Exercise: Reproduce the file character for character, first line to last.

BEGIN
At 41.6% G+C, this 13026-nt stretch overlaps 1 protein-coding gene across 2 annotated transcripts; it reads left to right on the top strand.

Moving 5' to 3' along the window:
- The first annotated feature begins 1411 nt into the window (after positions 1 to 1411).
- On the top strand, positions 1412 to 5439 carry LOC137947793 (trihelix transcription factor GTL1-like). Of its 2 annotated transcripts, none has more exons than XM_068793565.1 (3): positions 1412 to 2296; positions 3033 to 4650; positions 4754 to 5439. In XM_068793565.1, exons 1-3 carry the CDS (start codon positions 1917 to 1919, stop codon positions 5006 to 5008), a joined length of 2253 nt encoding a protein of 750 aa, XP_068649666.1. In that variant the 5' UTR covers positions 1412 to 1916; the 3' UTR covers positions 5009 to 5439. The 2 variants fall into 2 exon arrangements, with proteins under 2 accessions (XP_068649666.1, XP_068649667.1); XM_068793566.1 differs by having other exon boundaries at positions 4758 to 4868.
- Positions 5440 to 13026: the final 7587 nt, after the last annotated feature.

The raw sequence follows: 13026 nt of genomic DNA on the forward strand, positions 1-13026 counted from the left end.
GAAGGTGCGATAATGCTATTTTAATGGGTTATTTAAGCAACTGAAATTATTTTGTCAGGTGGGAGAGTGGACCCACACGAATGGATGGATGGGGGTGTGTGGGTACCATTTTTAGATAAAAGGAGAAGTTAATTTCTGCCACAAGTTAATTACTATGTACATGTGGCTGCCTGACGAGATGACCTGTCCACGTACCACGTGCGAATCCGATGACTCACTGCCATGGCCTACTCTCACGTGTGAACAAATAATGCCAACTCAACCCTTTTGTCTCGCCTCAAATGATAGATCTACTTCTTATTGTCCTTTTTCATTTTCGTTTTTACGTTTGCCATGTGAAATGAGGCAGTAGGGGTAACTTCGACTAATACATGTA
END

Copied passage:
At 41.6% G+C, this 13026-nt stretch overlaps 1 protein-coding gene across 2 annotated transcripts; it reads left to right on the top strand.

Moving 5' to 3' along the window:
- The first annotated feature begins 1411 nt into the window (after positions 1 to 1411).
- On the top strand, positions 1412 to 5439 carry LOC137947793 (trihelix transcription factor GTL1-like). Of its 2 annotated transcripts, none has more exons than XM_068793565.1 (3): positions 1412 to 2296; positions 3033 to 4650; positions 4754 to 5439. In XM_068793565.1, exons 1-3 carry the CDS (start codon positions 1917 to 1919, stop codon positions 5006 to 5008), a joined length of 2253 nt encoding a protein of 750 aa, XP_068649666.1. In that variant the 5' UTR covers positions 1412 to 1916; the 3' UTR covers positions 5009 to 5439. The 2 variants fall into 2 exon arrangements, with proteins under 2 accessions (XP_068649666.1, XP_068649667.1); XM_068793566.1 differs by having other exon boundaries at positions 4758 to 4868.
- Positions 5440 to 13026: the final 7587 nt, after the last annotated feature.

The raw sequence follows: 13026 nt of genomic DNA on the forward strand, positions 1-13026 counted from the left end.
GAAGGTGCGATAATGCTATTTTAATGGGTTATTTAAGCAACTGAAATTATTTTGTCAGGTGGGAGAGTGGACCCACACGAATGGATGGATGGGGGTGTGTGGGTACCATTTTTAGATAAAAGGAGAAGTTAATTTCTGCCACAAGTTAATTACTATGTACATGTGGCTGCCTGACGAGATGACCTGTCCACGTACCACGTGCGAATCCGATGACTCACTGCCATGGCCTACTCTCACGTGTGAACAAATAATGCCAACTCAACCCTTTTGTCTCGCCTCAAATGATAGATCTACTTCTTATTGTCCTTTTTCATTTTCGTTTTTACGTTTGCCATGTGAAATGAGGCAGTAGGGGTAACTTCGACTAATACATGTA